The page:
Photos by Tim Kelly of Truecat Images Photography. Eighteen young ladies from six elementary schools — Lakewood, Campbell Park, Melrose, Maximo, Academy Prep, and Midtown Academy — were treated like royalty for the Silver Spoon Tea Party Weekend.
BY RAVEN JOY SHONEL, Staff Writer
ST. PETERSBURG — Eighteen young ladies from six elementary schools — Lakewood, Campbell Park, Melrose, Maximo, Academy Prep, and Midtown Academy — were treated like royalty on the weekend of Dec. 7.
For six years, Terri Lipsey Scott, executive director of the Carter G. Woodson African American Museum, has treated young ladies in the community to a weekend of pampering and fun. For three of those years, the Cosmetology program at Pinellas Technical College St. Petersburg campus (PTC-SP) has also been ground zero for the Silver Spoon Tea Party Weekend, providing hair and nail services.
Cosmetology instructor April Barron is pleased with the opportunity the Silver Spoon Tea Party Weekend gives her students to work with the community and give back.
“We love introducing ourselves to the young ladies and talking to them about hair and nail care, and maybe they may be interested in coming back as a student one day,” said Barron.
Scott had a vision for little girls in south St. Pete, who do not necessarily experience royal treatment, to have a chance to be princesses for a weekend. Parents drop off their young ladies off with nothing but the clothes on their backs to PTC-SP on Saturday morning, and the transformation began.
“When I have the orientation with the parents the week before, I make it clear for them not to bring a thing. Do not bring a purse, do not bring a toothbrush – nothing,” Scott stated.
From undergarments to their princess dress and everything in between, all items for their weekend of fun was made possible by a generous donation from Walmart on 34th Street South and the 18 community angels who sponsored the girls.
The pamper session began early Saturday morning in PTC-SP’s state-of-the-art cosmetology studio. Eight students volunteered their time to help make the weekend a success.
Dayshawna Henry just started the program in August and said she used her time with the young ladies to teach them about caring for their own hair.
“I remember being a kid and getting perms, and nobody ever told me how important the upkeep was,” admitted Henry. “We are damaging our hair all the time, and nobody is educating us about it.”
Whatever Henry said to 11-year-old Kymora from Campbell Park Elementary must have worked because she has her mindset on becoming a cosmetologist.
“I told her if she wants to be a stylist to keep going at it, and to find anybody she can practice on,” Henry advised little Kymora, who has already started working on her cousins’ hair.
Cathryn Miller will finish the Cosmetology program later this month, but before graduating wanted an opportunity to work with the young ladies.
“I was here at school last year when this event happened, but I was unfortunately not able to participate,” she said.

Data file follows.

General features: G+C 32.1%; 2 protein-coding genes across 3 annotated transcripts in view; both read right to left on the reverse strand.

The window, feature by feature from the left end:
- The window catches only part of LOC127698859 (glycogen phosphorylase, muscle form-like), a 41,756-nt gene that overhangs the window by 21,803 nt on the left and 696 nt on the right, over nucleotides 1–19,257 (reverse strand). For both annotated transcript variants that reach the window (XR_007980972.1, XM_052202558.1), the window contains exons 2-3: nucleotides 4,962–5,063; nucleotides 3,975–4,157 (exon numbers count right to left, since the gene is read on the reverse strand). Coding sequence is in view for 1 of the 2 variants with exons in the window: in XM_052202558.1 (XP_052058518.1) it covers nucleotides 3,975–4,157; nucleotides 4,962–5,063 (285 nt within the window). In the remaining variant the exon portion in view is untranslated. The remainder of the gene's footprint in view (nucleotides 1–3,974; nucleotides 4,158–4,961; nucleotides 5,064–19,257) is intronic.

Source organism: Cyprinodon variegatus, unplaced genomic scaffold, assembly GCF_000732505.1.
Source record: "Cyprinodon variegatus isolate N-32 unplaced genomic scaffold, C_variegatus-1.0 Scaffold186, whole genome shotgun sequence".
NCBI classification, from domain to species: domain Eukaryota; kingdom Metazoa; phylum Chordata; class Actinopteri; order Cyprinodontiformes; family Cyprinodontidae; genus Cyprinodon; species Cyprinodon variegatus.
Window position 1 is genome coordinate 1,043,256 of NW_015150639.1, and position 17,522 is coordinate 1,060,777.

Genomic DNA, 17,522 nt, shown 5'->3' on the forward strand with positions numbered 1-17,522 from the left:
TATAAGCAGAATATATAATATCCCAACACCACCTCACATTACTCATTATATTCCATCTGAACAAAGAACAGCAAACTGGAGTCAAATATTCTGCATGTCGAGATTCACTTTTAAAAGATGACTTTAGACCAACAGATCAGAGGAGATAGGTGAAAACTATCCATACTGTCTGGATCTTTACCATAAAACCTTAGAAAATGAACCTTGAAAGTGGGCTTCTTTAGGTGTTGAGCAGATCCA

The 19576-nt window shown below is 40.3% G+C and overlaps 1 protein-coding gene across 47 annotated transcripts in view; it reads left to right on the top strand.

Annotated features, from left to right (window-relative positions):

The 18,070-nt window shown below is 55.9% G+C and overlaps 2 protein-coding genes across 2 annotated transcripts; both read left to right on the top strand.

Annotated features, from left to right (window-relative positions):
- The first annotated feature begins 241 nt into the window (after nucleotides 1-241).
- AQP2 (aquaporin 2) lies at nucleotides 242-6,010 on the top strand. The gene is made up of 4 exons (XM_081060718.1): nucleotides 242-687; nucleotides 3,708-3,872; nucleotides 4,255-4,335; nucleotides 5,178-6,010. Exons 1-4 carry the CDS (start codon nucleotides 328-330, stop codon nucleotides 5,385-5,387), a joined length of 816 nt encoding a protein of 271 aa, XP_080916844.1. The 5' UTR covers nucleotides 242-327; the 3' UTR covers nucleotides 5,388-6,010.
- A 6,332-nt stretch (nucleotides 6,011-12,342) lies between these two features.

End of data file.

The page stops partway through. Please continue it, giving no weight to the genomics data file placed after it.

Miller saw all the photos and heard the stories and knew she had to get in on the action before graduating.
“It’s such a great thing for all these girls to have this experience and feel what it’s like to be a princess for a day. I wanted to be a part of that in whatever way I could.”
What once took licensed cosmetologist Frechette Bradley 10 hours to complete in her salon, now the little princesses are coifed and painted within three. Barron, PTC-SP instructor Tenise Crum, Bradley, and Nikki Hanner, on loan from Visions Hair Studio in Tampa, rounded out the beauty dream team.
“We hope they [PTC-SP] allow us to keep coming here because this covers everything,” said Dana Battle, board chair of the Woodson Museum. We really appreciate Mr. Norwood. This is a God-sent that we can bring them here.”
Barron said PTC-SP Director Boe Norwood encourages his staff to do whatever they can to make sure the public knows the college is a stakeholder in the community.
“It’s a win, win for us because we’re not only helping programs and children, but it’s also giving my students experience,” she said.
Volunteering opportunities such as this helps PTC’s students get hands-on experience outside of working on mannequins and also help students relieve the anxiety of touching real people.
“We want people to know that we’re here and competent, and our students are willing, able, and happy to see them,” Barron stated.
The next stops on the Silver Spoon Tea Party Weekend express took the girls to the museum for arts and crafts, to the luxurious downtown Marriot Hotel where they enjoyed pizza and pajama parties and vision boarding. The next morning the pint-sized princesses had a crash etiquette lesson, were whisked off to a photoshoot in a limo, and ended the weekend at the St. Petersburg Country Club for an afternoon of tea.
“The difference that we make in the lives of the little girls leaves such a lasting impression,” said Scott.
With all of the preparation it takes each year, Scott continually tells herself she’s not doing it again.
“But at the end of the event as the children are telling you they had a fabulous time and they don’t want to go home, the difference that we make in the lives of the little girls leaves such a lasting impression,” concluded Scott.